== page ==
Examples: Fixplay.com.au, ABC iView, Plus7
In comparison to catch-up, the number of video-on-demand services is much fewer, with the standout being the BigPond Movies portal. At present the BigPond service is available on the web, the Telstra T-Box and through a select number of LG devices, but Telstra has plans to expand this in the future.
On-demand services usually attract a fee, but the upside is that content is available for a much longer period than on catch-up.
Examples: BigPond Movies, Sony PlayStation Network
This category is rather broad but can be loosely used to describe the rest of internet-based content. It's video that is kept on the remote computer and isn't downloaded to your TV or computer. It may include freely available content on traditional video sites like YouTube or contain "streaming" channels from a subscription service like FetchTV.
But YouTube is no longer just about puppies doing cute stuff, it has also streamed live cricket matches from the Indian Premier League as well as now hosting whole ABC programs.
Examples: YouTube (FetchTV), VidZone (PS3)
What is the quality like?
Depending on the service you choose, the quality of the content varies from "web quality" to indistinguishable from free-to-air. Unfortunately, there is no real way of knowing what a program's going to look like until you actually commit to it. While many programs are supposedly in "standard definition"(SD) the main issue is with "bitrates". The image may be big enough to fill your screen but compressed so much it looks blocky: the higher the bitrate the better it looks, but of course the bigger the file.
Unless your ISP gives you a particular service "quota free" you can expect an hour of SD content to take up about 800MB of your download limit. HD downloads are still fairly rare but expect them to chew up about twice this — 1.5GB per hour — for a 720p file.
How much does it cost?
Depending on the service you use, content is either free, attracts a one-off charge or is part of a subscription.
Catch-up programs like Yahoo7's Plus7 and ABC iView don't usually attract a fee as they are sponsored or free anyway, and usually expire a week after the show debuts on-air.
By contrast, most on-demand movies cost extra, and this is usually between AU$3.95 for older titles and up to AU$6.95 for new releases in high definition. The same applies for "older" TV shows, which cost about AU$2 each — some services enable you to download whole seasons for a set charge.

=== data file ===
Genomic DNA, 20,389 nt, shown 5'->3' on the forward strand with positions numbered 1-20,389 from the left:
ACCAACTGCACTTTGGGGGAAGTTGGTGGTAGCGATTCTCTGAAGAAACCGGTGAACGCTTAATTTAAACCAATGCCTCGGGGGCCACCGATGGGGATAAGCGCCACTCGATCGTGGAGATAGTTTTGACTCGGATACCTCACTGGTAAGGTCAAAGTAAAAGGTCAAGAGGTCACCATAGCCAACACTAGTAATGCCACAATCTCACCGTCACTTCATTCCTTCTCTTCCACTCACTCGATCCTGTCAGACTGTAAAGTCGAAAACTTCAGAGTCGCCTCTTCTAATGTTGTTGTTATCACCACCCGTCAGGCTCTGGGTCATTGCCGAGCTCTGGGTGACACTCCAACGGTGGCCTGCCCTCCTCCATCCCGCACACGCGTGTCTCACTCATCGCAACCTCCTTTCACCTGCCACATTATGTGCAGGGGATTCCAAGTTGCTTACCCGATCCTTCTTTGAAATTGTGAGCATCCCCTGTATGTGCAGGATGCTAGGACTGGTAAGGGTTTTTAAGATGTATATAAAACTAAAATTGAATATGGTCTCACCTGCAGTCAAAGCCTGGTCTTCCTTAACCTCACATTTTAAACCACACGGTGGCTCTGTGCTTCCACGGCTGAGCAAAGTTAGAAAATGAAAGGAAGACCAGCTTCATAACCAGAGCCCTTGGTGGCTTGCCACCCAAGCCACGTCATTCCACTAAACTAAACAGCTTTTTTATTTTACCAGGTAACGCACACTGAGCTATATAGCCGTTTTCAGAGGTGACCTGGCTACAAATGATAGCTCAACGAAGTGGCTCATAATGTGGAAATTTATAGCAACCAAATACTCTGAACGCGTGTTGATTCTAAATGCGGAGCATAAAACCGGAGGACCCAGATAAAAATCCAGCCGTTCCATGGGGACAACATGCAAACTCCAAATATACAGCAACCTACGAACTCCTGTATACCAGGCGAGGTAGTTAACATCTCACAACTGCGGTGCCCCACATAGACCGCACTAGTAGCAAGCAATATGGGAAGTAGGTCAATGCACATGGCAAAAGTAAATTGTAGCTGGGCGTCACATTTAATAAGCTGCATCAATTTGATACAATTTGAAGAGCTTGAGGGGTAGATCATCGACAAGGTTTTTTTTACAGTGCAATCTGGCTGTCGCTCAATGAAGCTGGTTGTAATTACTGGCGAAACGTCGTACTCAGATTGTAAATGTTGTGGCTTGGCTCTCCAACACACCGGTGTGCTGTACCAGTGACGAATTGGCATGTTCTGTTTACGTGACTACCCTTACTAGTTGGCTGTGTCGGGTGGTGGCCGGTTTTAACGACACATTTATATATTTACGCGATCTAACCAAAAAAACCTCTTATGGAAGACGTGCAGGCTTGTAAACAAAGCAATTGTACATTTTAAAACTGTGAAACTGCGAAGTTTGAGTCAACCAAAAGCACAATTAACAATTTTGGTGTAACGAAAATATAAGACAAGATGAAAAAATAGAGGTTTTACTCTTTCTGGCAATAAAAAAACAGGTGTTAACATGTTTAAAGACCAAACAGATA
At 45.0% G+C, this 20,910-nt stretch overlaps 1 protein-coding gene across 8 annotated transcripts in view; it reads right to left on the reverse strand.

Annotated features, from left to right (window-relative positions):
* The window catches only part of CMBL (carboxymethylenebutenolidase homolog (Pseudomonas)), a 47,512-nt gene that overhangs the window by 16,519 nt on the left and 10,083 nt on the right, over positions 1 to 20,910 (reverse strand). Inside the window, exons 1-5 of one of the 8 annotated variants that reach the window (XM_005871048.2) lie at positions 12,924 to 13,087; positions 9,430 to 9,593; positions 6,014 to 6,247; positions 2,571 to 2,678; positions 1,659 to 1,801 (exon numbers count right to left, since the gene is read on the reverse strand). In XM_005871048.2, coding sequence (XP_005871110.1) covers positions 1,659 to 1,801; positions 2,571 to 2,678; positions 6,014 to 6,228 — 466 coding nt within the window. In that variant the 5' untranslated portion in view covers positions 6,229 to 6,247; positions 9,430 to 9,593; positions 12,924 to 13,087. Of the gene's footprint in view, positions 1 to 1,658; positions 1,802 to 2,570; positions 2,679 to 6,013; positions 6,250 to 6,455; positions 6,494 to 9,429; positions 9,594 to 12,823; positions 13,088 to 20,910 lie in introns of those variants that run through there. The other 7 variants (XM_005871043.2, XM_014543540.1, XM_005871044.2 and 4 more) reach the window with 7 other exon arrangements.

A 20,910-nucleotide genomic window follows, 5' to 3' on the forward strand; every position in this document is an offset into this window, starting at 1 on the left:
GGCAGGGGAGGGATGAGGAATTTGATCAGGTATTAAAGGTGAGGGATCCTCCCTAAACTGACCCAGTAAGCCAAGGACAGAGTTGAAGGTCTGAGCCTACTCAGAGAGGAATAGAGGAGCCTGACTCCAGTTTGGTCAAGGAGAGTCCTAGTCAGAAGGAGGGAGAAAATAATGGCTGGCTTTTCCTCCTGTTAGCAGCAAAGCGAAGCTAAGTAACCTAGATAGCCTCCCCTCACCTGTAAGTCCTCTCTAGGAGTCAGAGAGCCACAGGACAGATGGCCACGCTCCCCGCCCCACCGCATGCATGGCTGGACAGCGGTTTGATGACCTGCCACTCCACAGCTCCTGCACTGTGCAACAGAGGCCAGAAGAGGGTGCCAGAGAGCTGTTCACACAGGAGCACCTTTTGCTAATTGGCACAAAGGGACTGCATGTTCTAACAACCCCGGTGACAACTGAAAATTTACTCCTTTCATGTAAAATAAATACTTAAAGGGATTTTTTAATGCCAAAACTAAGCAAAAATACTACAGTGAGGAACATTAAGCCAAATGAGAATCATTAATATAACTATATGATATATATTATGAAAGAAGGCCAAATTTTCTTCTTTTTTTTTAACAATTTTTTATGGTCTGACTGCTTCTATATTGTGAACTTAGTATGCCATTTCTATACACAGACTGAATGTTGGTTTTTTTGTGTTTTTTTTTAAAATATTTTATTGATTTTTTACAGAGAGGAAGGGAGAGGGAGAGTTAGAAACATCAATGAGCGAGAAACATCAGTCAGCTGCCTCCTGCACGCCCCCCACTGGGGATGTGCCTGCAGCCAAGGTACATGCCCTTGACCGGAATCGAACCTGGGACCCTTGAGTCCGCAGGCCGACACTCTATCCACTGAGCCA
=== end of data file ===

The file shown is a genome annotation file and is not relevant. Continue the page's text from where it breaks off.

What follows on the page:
If you choose a subscription service, costs depend on whether you're using an internet-only service or whether you are also paying a monthly hardware cost. For example, FetchTV through iiNet requires users to have the BoB service plus an additional AU$29.95 a month. This gives users access to a number of "cable" channels and movies on-demand.
What are the drawbacks?
While there are many benefits to IPTV, it does have its downsides.
- Licensing is still an issue in Australia, as while the US has a multitude of services such as Hulu and Netflix for movies and even Pandora and Spotify for music there are no such streaming options for Australia. Companies in Australia are able to pay for the ability to distribute chosen content exclusively in this country: whether it be in the form of a television broadcast, a cinema release or simply in disc form. Making streaming agreements between these Australian-only companies and overseas content networks obviously takes some time. While the formation of worldwide licences for all content would help ease this, it leads us to our next point.
- IPTV has the potential to be devastating to the production of local content; if you could get a show from anywhere in the world at any time, why would you bother with an Australian show or movie?
- IPTV is still a relatively interactive medium — you have to choose programs you want to watch — and if you just want to turn it on and simply vegetate, then free-to-air or to a lesser extent cable is still better for this.
Why do I need it?
While still in its early stages, we can see a time when IPTV services are the primary source of entertainment on your TV. Why wait till 7.30pm on a Thursday to watch your favourite program when you can download the newest episode straight away, and legally?
In the future, it won't only be the television stations that are available on IPTV but any and every media outlet that produces video will conceivably have its own IPTV "channel". This means that your choices are no longer limited to the latest episode of Packed to the Rafters or Keyboard Cat.
With the National Broadband Network in the early stages of roll-out and the prices for large amounts of data insanely low in the very near future, IPTV is going to be viable for every Australian. Soon you won't even need an antenna — just a fast connection to the internet. While this may have the television channels running scared right now this can only mean more choice and cheaper prices for us as consumers.
Look out shortly for Part II where we go through popular TVs and set-top boxes, and detail the different services available on each.